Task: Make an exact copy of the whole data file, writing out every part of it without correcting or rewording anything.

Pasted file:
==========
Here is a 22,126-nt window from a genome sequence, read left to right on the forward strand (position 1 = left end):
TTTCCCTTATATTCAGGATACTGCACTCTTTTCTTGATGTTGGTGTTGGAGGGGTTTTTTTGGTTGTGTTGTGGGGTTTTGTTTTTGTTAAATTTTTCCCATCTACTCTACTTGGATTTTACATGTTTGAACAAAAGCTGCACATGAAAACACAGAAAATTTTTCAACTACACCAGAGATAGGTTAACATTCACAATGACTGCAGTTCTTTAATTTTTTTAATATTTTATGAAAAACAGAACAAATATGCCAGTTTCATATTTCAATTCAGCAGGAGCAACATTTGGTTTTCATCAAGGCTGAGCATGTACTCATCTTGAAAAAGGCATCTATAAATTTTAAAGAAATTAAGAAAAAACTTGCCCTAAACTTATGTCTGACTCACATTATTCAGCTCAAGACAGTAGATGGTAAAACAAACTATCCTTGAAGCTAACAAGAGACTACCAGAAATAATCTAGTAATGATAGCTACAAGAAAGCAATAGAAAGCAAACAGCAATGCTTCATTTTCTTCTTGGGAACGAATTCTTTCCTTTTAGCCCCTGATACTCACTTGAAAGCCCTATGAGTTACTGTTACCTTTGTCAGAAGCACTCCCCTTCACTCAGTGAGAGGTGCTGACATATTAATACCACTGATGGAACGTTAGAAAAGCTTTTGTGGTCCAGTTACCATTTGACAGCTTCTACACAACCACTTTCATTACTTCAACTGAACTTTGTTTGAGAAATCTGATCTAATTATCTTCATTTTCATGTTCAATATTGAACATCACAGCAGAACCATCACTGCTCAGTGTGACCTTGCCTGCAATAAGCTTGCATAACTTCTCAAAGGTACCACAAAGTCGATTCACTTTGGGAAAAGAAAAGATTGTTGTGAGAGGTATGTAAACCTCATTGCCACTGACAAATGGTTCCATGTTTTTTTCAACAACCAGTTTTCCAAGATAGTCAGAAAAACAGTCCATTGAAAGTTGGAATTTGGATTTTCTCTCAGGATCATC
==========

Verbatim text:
Here is a 22,126-nt window from a genome sequence, read left to right on the forward strand (position 1 = left end):
TTTCCCTTATATTCAGGATACTGCACTCTTTTCTTGATGTTGGTGTTGGAGGGGTTTTTTTGGTTGTGTTGTGGGGTTTTGTTTTTGTTAAATTTTTCCCATCTACTCTACTTGGATTTTACATGTTTGAACAAAAGCTGCACATGAAAACACAGAAAATTTTTCAACTACACCAGAGATAGGTTAACATTCACAATGACTGCAGTTCTTTAATTTTTTTAATATTTTATGAAAAACAGAACAAATATGCCAGTTTCATATTTCAATTCAGCAGGAGCAACATTTGGTTTTCATCAAGGCTGAGCATGTACTCATCTTGAAAAAGGCATCTATAAATTTTAAAGAAATTAAGAAAAAACTTGCCCTAAACTTATGTCTGACTCACATTATTCAGCTCAAGACAGTAGATGGTAAAACAAACTATCCTTGAAGCTAACAAGAGACTACCAGAAATAATCTAGTAATGATAGCTACAAGAAAGCAATAGAAAGCAAACAGCAATGCTTCATTTTCTTCTTGGGAACGAATTCTTTCCTTTTAGCCCCTGATACTCACTTGAAAGCCCTATGAGTTACTGTTACCTTTGTCAGAAGCACTCCCCTTCACTCAGTGAGAGGTGCTGACATATTAATACCACTGATGGAACGTTAGAAAAGCTTTTGTGGTCCAGTTACCATTTGACAGCTTCTACACAACCACTTTCATTACTTCAACTGAACTTTGTTTGAGAAATCTGATCTAATTATCTTCATTTTCATGTTCAATATTGAACATCACAGCAGAACCATCACTGCTCAGTGTGACCTTGCCTGCAATAAGCTTGCATAACTTCTCAAAGGTACCACAAAGTCGATTCACTTTGGGAAAAGAAAAGATTGTTGTGAGAGGTATGTAAACCTCATTGCCACTGACAAATGGTTCCATGTTTTTTTCAACAACCAGTTTTCCAAGATAGTCAGAAAAACAGTCCATTGAAAGTTGGAATTTGGATTTTCTCTCAGGATCATC